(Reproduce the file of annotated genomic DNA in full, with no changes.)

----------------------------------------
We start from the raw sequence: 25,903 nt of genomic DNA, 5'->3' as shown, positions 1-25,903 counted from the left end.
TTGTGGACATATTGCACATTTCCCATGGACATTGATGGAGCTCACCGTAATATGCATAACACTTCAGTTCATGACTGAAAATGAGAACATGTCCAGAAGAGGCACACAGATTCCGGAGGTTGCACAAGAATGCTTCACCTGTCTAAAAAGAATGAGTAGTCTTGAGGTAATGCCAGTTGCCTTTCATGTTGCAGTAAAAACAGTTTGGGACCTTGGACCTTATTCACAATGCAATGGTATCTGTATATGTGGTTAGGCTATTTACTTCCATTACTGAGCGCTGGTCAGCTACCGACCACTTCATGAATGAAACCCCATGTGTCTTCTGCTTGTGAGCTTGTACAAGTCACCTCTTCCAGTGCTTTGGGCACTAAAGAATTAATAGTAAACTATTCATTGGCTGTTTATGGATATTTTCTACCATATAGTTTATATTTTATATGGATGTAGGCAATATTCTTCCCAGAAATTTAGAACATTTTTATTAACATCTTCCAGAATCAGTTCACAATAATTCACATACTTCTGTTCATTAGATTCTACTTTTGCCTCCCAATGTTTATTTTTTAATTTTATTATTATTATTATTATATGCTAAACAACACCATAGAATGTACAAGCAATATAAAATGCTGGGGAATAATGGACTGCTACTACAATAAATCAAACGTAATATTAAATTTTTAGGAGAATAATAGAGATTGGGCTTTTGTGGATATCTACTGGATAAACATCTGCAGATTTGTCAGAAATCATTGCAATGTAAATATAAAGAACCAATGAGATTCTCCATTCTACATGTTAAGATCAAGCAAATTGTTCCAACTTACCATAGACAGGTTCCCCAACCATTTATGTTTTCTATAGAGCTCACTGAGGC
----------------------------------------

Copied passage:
We start from the raw sequence: 25,903 nt of genomic DNA, 5'->3' as shown, positions 1-25,903 counted from the left end.
TTGTGGACATATTGCACATTTCCCATGGACATTGATGGAGCTCACCGTAATATGCATAACACTTCAGTTCATGACTGAAAATGAGAACATGTCCAGAAGAGGCACACAGATTCCGGAGGTTGCACAAGAATGCTTCACCTGTCTAAAAAGAATGAGTAGTCTTGAGGTAATGCCAGTTGCCTTTCATGTTGCAGTAAAAACAGTTTGGGACCTTGGACCTTATTCACAATGCAATGGTATCTGTATATGTGGTTAGGCTATTTACTTCCATTACTGAGCGCTGGTCAGCTACCGACCACTTCATGAATGAAACCCCATGTGTCTTCTGCTTGTGAGCTTGTACAAGTCACCTCTTCCAGTGCTTTGGGCACTAAAGAATTAATAGTAAACTATTCATTGGCTGTTTATGGATATTTTCTACCATATAGTTTATATTTTATATGGATGTAGGCAATATTCTTCCCAGAAATTTAGAACATTTTTATTAACATCTTCCAGAATCAGTTCACAATAATTCACATACTTCTGTTCATTAGATTCTACTTTTGCCTCCCAATGTTTATTTTTTAATTTTATTATTATTATTATTATATGCTAAACAACACCATAGAATGTACAAGCAATATAAAATGCTGGGGAATAATGGACTGCTACTACAATAAATCAAACGTAATATTAAATTTTTAGGAGAATAATAGAGATTGGGCTTTTGTGGATATCTACTGGATAAACATCTGCAGATTTGTCAGAAATCATTGCAATGTAAATATAAAGAACCAATGAGATTCTCCATTCTACATGTTAAGATCAAGCAAATTGTTCCAACTTACCATAGACAGGTTCCCCAACCATTTATGTTTTCTATAGAGCTCACTGAGGC